Posted by : Dave Tan Wednesday, November 25, 2009

To the great disappointment and shock of animal welfare advocates, the UP Student Disciplinary Tribunal in its two-page decision dated November 5, 2009 dismissed the case filed against Joseph Carlo Candare, a BS Physics major of the UP College of Science for allegedly deliberately stomping a kitten to death last April 13, 2009.

Candare earned the ire of many animal lovers, and consequently, many animal rights groups for bragging about the incident on his personal log on the world wide web (web log or “blog”).

Excerpts from the infamous blog are as follows:
“I pulled it on its tail and threw it. Then like some pro wrestler I jumped on it and my feet landed on it's torso. Slam! Felt good!”

“This isn't the first time I've killed a cat but this time it's different. It didn't occur to me back then that the cat had a leash. So I think somebody owns it. Well it's very well loved in NIP from what I heard and I just ended it's life. So there you go I'm sorry. And I wont be striking another one for maybe about a month.”

Questions about Candare’s state of mind cropped up when blog-readers came across these statements from the 19-year old student:
“It feels good when your beating it(a cat) up but you suddenly feel something strange when it turns off permanently. That's how I feel right now. And maybe for the next days. Dang, am I a cat serial killer?”

“It is worrisome when a university declares that there is “no misconduct” in killing a helpless kitten in plain view of fellow students right within the school premises,” said Nancy Cu-unjieng, President of Compassion and Responsibility for Animals or CARA, the animal welfare organization that filed the instant complaint before the UP Tribunal.

Anna Cabrera, Program Director of The Philippine Animal Welfare Society (PAWS), agreed that the dismissal was “a dangerous precedent for a university to make”.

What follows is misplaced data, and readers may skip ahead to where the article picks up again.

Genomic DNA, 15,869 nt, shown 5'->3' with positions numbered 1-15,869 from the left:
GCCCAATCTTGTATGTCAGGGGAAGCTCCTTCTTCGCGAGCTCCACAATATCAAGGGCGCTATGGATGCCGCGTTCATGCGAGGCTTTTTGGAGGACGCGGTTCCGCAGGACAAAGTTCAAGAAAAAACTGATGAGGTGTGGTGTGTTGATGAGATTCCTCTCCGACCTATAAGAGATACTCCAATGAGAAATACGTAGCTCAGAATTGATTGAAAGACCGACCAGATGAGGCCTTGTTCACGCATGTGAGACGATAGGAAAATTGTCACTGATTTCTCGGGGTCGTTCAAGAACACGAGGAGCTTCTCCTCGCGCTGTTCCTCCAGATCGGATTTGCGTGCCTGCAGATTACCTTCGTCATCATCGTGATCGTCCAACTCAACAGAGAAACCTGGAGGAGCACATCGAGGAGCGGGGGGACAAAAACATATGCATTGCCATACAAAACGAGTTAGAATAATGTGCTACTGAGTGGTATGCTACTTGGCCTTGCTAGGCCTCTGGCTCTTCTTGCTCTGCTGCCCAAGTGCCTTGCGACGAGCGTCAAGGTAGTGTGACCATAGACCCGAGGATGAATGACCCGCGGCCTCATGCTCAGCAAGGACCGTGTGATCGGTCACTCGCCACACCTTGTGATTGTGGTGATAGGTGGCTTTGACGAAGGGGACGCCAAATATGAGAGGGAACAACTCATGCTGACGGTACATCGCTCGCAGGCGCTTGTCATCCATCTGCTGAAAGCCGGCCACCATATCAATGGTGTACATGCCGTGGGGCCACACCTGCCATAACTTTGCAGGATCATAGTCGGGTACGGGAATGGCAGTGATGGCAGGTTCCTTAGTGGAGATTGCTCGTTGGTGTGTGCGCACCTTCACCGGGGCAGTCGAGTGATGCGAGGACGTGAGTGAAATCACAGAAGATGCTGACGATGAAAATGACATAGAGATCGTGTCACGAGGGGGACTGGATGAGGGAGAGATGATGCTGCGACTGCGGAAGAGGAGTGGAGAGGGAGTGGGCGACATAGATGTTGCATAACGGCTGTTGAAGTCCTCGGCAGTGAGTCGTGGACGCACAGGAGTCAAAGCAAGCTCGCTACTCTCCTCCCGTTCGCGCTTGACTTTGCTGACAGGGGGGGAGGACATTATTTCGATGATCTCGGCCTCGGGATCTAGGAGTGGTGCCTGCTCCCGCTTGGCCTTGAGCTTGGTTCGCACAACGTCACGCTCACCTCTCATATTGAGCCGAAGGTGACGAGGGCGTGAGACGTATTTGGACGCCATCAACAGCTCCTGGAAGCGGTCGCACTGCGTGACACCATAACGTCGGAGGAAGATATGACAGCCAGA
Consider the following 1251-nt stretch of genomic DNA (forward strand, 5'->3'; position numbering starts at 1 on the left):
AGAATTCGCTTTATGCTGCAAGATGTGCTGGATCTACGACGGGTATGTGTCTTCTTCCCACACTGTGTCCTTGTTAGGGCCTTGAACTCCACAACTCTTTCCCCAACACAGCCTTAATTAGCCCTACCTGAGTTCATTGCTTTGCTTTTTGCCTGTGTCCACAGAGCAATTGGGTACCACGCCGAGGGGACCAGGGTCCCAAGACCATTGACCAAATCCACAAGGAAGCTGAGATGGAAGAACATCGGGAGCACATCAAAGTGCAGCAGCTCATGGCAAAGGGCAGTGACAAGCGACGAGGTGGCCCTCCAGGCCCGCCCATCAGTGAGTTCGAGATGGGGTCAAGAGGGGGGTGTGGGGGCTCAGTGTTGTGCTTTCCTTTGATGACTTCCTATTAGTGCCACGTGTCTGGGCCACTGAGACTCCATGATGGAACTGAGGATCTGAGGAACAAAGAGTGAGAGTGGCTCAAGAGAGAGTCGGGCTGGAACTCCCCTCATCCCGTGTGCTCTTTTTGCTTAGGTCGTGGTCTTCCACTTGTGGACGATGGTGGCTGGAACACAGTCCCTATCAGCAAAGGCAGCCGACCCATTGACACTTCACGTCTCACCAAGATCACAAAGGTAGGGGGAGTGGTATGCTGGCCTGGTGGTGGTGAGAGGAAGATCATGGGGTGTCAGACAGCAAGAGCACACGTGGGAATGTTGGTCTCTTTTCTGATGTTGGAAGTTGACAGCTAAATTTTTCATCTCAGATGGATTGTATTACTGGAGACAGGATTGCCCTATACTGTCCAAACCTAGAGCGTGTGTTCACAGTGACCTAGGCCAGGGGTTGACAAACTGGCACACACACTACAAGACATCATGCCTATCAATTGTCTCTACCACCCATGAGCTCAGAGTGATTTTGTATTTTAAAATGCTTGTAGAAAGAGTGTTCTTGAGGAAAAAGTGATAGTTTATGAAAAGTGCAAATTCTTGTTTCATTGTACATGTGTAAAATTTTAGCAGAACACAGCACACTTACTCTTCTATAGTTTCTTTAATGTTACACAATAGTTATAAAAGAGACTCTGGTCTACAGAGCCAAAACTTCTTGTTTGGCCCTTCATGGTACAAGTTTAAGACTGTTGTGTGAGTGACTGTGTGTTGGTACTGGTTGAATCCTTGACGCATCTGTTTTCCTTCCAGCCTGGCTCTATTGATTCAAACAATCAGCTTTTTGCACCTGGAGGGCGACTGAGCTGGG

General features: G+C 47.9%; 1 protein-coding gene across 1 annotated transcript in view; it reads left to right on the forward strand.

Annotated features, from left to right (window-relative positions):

In a statement to the press, PAWS said: “The violence and deliberateness of the act which should have evoked outrage from school officials and a call for immediate disciplinary action was instead met with a shrug of the shoulders and a pronouncement that ‘killing animals – though it is a national crime – is, as ‘not even classified as an actionable misconduct under the university’s Rules.’”

“What message is the Tribunal sending out? Basically, it is implied that students can openly hurt animals and not face any consequences for their actions. We think that it is deplorable and shameful for an institution not to strongly condemn acts of animal cruelty,” commented Cabrera.

The three-member UP Tribunal composed of Ma. Crisanta Flores, Ma. Theresa Payongayong and Chairman Jonathan P. Sale stated in its Resolution that: While “it is true that Section 1 of the (Rules and Regulations on Student Conduct and Discipline) RRSCD states that, as the basis of discipline, ‘ a student shall at all times observe the laws of the land..’ and that part of the law of the land is Republic Act No. 8485 (the Animal Welfare Act), Section 6 of which makes it unlawful for anyone to torture or maltreat animals; and that Mr. Candare did to the kitten clearly constitutes maltreatment , if not outright torture... not all violations of laws are actionable misconducts.”

“Candare’s actions – deplorable though they may seem to some, if not most, people, do not constitute any misconduct actionable under University rules.”

“Consequently, it is thus respectfully recommended that the Tribunal DISMISS the instant complaint”

Violation of the Animal Welfare Act is considered a criminal act punishable with six months up to two years imprisonment or a fine ranging from P1000 to P5000.

While recorded prosecutions under this special law have been few since its approval in 1998, PAWS, who spearheaded the lobbying of the said law, is slowly making headway by helping an increasing number of ordinary citizens file cases against animal offenders in Court.

PAWS filed a criminal case against Candare before the QC Hall of Justice where the case is for resolution at the QC Prosecutor’s Office.


While the UP decision is lamentable, PAWS is hopeful that the criminal case it filed, which is still pending for Resolution at the QC Prosecutor's Office, will have better results.

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